Many Jews, in particular, struggle with healthy eating. We sit down to at least two major (Thanksgiving style) meals per week, that is, every Shabbat. And those meals are often supplemented by a sumptuous Shabbat kiddush, not to mention the many s’machot to which we are frequently invited at which, in effect, several meals can be served in one sitting. “V’nishmartem me’od l’nafshoteichem” is both a halachic mandate and a major concern. And there are specific times of the year in which the foods that symbolize the holidays and evoke important ideas can pose health concerns.
The best, and to me the most reasonable, approach is to strike the right balance. Abstention can lead to frustration and even overeating when our willpower weakens. But pure indulgence and a blithe disregard for good eating habits is deleterious in both short term and long term. That “G-d watches over the simple” (Tehillim 116:6) is true but small comfort when repetitive risky behavior – in defiance of Torah norms – has its inevitable consequence.
For most people, eating one latke or sufganya is tolerable, will not jeopardize their health, and will add to their enjoyment of Chanukah. Wolfing down mass quantities is inadvisable and is gluttony masquerading as some sort of religious fulfillment. We must learn to exercise self-control in all aspects of life, especially eating.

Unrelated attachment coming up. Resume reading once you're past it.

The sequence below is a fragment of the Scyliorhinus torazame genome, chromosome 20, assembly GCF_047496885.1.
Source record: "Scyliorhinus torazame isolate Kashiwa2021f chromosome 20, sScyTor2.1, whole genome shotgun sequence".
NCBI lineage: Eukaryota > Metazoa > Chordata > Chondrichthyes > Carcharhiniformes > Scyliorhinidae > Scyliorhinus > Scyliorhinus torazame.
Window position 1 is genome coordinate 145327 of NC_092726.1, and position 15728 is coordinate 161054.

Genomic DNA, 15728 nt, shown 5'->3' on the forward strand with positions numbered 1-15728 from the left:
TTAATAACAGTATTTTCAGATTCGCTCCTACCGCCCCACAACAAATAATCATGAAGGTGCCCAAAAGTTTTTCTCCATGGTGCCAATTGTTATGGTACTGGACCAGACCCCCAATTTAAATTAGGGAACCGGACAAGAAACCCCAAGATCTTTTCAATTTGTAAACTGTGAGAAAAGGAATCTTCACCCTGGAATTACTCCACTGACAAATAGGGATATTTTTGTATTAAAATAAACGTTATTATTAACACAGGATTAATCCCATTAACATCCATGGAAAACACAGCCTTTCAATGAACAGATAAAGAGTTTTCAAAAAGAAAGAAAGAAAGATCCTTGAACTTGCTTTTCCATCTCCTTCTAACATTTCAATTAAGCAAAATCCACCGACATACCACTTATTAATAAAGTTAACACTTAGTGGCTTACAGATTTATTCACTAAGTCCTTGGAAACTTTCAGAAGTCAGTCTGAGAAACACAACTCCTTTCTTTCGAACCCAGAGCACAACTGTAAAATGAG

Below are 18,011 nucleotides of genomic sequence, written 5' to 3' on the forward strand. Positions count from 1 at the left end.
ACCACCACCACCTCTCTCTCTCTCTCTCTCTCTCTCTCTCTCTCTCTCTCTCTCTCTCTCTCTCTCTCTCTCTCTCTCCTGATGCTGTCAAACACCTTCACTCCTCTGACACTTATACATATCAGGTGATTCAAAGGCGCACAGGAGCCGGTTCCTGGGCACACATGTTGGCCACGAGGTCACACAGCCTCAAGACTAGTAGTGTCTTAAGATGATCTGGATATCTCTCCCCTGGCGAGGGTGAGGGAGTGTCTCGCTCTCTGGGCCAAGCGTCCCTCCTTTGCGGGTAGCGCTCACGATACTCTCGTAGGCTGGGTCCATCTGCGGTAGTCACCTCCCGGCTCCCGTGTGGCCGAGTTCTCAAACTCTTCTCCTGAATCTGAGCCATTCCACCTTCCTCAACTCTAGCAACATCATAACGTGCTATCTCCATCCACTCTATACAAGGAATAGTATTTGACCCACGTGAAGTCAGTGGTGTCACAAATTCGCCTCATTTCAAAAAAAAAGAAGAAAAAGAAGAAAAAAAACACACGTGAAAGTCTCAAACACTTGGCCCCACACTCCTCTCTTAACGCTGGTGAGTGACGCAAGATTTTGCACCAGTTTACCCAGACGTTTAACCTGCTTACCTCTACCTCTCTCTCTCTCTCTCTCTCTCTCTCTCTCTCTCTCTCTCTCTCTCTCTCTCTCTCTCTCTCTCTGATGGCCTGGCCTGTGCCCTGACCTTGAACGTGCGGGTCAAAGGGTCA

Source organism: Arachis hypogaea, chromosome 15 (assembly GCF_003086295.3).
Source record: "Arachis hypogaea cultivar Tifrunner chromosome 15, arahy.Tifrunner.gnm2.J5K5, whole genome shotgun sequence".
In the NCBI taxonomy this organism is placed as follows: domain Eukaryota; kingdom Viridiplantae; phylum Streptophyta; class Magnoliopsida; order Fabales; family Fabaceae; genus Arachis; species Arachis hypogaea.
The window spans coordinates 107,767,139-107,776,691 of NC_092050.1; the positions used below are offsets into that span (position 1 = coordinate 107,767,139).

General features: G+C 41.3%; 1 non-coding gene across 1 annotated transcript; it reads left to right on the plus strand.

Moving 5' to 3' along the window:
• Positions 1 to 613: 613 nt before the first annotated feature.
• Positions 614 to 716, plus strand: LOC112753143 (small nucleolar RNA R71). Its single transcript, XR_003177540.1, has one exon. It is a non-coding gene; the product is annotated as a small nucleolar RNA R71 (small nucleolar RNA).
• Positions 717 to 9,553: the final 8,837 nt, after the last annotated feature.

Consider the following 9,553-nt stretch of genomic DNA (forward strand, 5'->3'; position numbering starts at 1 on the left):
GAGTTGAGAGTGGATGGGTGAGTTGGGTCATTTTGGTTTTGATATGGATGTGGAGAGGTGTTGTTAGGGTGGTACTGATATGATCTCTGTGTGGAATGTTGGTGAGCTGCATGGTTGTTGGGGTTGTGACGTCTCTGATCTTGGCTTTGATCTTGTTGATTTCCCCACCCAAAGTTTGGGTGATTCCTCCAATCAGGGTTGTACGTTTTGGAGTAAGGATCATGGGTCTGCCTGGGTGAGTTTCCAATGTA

– Rabbi Steven Pruzansky is Israel Region Vice-President for the Coalition for Jewish Values and author of Repentance for Life (Kodesh Press).
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Any discussion of Festival observance should make a clear distinction between halacha and minhag on the one hand – and popular practice on the other. We are required to adhere to halacha and minhag. Popular practice remains discretionary.
The eating of fried foods on Chanuka falls directly under the rubric of popular practice. Although a variety of explanations have been proposed for this practice, and although many of us approach this practice with great alacrity and enjoyment, it is, by no means, obligatory.
Simply put, an individual is under no obligation to eat fried foods on Chanuka.
– Rabbi Shmuel Goldin is author of Unlocking the Torah Text book series and past president of the RCA.